2. When do I want my employees to return to work?

If there is work available for the employee to do, then you can get them back into the workplace as soon as possible. It should be remembered that there will be additional costs to the employer for keeping an employee on the JRS from 1st July 2021, so this may also be a factor in making your decision

3. How much notice must be given about a return to work?

There is no minimum notice period required for returning from furlough, but it is advisable for employers to talk to staff about any plans to end furlough as early as possible and address any concerns or problems there may be. Should you have any employees who are returning from abroad, consideration should also be given to allowing for any quarantine periods that may be necessary before their return.

4. What do you do if your employee has Health and Safety concerns about returning?

You may want to consider informing employees what health and safety steps you have taken to make the work-place safe. You can give them a copy of the risk assessment if required (An example risk assessment is available on our website)

Note that there is new legislation that means workers (as well as employees) cannot be subjected to a detriment by their employer for leaving or refusing to return to their workplace or for taking steps to protect themselves in circumstances of danger which the workers reasonably believe to be serious and imminent.

These rights are contained in a piece of legislation which comes into force on 31 May 2021 and the full text of which can be found at:

5. Do I need to confirm the end of Furlough Leave in writing?

You should confirm to the employee in writing the end of the furlough leave period. This letter is required as a record for your audit trail for HMRC. A template letter for your use can be found on our website.

6. Can annual leave be taken at the same time as furlough and can holiday pay be claimed through the scheme?

Yes, but the employer must top up to 100% pay. It can be taken during both full and flexible furlough.

80% can be claimed through the scheme until the end of June 2021. From July 2021, employers can claim 70%; this drops to 60% in August and September. The remainder must be made up by the employer.

7. Can you enforce annual leave during furlough?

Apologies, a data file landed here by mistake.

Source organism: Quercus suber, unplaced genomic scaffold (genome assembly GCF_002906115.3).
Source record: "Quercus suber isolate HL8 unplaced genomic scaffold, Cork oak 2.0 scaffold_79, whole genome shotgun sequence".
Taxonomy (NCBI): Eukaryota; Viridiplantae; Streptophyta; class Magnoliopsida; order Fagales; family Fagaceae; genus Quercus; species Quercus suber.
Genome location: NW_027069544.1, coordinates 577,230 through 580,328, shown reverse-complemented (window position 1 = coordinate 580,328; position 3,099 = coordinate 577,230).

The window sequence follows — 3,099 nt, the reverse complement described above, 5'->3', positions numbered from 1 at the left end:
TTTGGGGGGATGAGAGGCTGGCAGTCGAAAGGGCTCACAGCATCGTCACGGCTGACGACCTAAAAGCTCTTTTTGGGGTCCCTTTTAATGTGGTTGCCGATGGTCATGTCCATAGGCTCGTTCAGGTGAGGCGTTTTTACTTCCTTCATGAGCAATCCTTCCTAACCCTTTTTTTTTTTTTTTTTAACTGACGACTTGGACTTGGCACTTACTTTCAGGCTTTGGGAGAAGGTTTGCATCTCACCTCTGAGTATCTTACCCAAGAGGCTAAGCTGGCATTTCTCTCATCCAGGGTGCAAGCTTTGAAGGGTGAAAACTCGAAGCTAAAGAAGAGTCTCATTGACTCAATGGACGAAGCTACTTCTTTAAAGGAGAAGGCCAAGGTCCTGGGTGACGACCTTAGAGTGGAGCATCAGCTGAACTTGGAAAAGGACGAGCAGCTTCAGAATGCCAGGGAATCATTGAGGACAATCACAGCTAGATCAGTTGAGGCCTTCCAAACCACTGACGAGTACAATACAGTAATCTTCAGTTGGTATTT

Yes. Government guidance confirms that employers can require a worker to take annual leave when on furlough.

8. What about shielding for clinically extremely vulnerable employees?

Shielding was paused in England and Wales from 1 April 2021 and in Scotland from 26 April 2021. However, guidance confirms that clinically extremely vulnerable individuals are still eligible for furlough even though shielding advice is not in place. It also confirms that there is no requirement for an organisation to be closed or experiencing a wider reduction in demand in order to furlough someone who is clinically extremely vulnerable.

9. Can I make someone redundant when they are on furlough?

Although the JRS is in place to try and avoid redundancies, it is inevitable that some businesses will assess that redundancies are required. The Government guidance confirms that employees can be made redundant while they are on furlough. Redundancy processes are still subject to the normal rules when carried out during furlough and, to prevent an unfair dismissal claim, reasonableness of the decision will be a key factor. This includes the financial position of the employer. As part of the process, employers should consider why furlough, with its ability to claim capped wages from the JRS, was not suitable in the circumstances.

10. Can I make a claim for wages payable during the statutory notice period?

No. This was permitted in the early stages of the JRS, however, guidance was subsequently amended to confirm that, for claim periods starting on or after 1 December 2020, a claim cannot be made for any days on or after that date during which the furloughed employee was serving a contractual or statutory notice period (this includes people serving notice of retirement or resignation).

If you have any further questions about the return to work procedure, or on the JRS in general, then please don’t hesitate to contact your consultant.